By Rob Natelson
The case arose when a group of government apologists sued in federal court to invalidate Colorado’s 20-year-old Taxpayers Bill of Rights (TABOR). That measure assures that voters have the final say over most state and local tax increases. The plaintiffs won an unexpected victory last month when Judge William J. Martinez found-despite U.S. Supreme Court precedent to the contrary-that most of their claims were “justiciable” (resolvable in court).
The plaintiffs contend that TABOR leaves Colorado without a “fully effective legislature”-a phrase apparently invented for the occasion. This, plaintiffs say, violates Article IV, Section 4 of the U.S. Constitution. That provision, known as the Guarantee Clause, guarantees to each state a “Republican Form of Government.”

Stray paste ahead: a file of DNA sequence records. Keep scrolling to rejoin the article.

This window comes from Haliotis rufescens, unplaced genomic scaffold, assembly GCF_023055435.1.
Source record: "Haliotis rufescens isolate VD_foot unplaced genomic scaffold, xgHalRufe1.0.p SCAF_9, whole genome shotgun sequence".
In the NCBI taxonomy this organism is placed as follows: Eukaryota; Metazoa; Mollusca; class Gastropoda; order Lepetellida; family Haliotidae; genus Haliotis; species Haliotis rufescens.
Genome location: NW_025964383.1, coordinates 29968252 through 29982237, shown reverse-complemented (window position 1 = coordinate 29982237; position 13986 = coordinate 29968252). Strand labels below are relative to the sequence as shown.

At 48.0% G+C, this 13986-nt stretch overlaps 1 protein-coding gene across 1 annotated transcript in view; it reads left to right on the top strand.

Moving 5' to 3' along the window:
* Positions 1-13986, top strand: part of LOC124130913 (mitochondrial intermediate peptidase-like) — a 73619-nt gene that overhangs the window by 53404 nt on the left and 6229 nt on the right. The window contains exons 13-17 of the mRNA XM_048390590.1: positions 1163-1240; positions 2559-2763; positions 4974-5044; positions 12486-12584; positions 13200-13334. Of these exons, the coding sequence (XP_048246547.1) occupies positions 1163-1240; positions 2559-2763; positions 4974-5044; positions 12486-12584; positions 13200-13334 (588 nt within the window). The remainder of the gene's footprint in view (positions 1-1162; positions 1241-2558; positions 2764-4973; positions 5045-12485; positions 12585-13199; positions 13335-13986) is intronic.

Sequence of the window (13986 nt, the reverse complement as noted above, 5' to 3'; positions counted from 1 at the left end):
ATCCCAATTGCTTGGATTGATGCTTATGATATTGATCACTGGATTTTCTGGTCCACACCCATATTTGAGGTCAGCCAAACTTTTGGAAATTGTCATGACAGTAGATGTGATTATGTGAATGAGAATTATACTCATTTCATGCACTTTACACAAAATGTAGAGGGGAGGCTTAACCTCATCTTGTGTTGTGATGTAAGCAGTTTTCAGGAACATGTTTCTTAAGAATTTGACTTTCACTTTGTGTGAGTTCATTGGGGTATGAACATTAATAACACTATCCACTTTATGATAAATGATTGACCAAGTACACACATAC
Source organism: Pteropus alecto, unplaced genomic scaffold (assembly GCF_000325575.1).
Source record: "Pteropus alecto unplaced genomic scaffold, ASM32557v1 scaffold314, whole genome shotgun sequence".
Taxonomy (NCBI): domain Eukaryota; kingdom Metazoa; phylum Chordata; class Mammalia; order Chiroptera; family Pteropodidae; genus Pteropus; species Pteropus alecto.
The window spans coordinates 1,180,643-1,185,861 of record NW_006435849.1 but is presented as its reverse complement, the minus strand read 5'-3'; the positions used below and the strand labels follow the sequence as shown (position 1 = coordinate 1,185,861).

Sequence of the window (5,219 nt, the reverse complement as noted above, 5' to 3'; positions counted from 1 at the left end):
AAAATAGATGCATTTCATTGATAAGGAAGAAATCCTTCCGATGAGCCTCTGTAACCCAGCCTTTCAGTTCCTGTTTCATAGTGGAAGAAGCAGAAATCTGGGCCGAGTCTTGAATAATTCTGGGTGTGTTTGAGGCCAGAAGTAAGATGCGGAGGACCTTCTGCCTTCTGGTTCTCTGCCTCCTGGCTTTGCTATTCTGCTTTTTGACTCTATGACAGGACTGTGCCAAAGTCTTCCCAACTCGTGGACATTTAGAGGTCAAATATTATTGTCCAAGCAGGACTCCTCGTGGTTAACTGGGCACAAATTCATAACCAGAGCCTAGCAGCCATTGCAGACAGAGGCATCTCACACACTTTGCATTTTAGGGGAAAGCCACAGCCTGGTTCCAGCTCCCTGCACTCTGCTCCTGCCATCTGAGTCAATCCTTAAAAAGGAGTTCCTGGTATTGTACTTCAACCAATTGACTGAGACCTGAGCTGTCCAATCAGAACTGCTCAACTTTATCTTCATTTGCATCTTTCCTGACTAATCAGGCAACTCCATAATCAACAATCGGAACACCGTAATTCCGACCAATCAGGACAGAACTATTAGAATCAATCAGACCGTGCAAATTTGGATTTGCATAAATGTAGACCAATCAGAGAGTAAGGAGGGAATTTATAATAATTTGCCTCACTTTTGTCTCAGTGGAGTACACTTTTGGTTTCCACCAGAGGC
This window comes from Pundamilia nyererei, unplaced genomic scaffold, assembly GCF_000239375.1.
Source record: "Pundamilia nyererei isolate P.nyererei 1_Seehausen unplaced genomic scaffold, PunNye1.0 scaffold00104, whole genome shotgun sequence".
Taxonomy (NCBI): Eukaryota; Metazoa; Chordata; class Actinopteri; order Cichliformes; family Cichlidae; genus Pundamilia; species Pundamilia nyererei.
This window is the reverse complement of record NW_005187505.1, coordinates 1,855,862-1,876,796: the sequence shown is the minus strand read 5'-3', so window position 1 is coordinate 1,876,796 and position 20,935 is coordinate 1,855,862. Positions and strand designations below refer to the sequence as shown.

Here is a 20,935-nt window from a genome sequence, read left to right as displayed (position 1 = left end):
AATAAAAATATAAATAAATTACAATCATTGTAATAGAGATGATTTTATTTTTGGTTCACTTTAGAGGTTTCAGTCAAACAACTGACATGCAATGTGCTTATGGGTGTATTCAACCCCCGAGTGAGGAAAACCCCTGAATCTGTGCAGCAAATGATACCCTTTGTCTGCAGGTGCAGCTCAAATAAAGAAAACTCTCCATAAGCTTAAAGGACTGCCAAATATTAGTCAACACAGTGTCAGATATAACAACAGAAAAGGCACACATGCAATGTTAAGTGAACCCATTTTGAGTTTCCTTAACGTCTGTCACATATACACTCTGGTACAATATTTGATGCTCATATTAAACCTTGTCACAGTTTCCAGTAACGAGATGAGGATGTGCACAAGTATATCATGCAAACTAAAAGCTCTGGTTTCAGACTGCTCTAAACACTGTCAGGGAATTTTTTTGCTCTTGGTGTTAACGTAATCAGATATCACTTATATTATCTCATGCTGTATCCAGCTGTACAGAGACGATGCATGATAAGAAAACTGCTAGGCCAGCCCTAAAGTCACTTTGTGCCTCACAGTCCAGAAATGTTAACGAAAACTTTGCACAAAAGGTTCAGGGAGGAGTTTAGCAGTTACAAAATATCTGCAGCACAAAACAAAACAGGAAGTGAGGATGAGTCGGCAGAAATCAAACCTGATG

The plaintiffs’ claim, however, is not well-researched. And the background of the Guarantee Clause reveals it to be absurd. Continue reading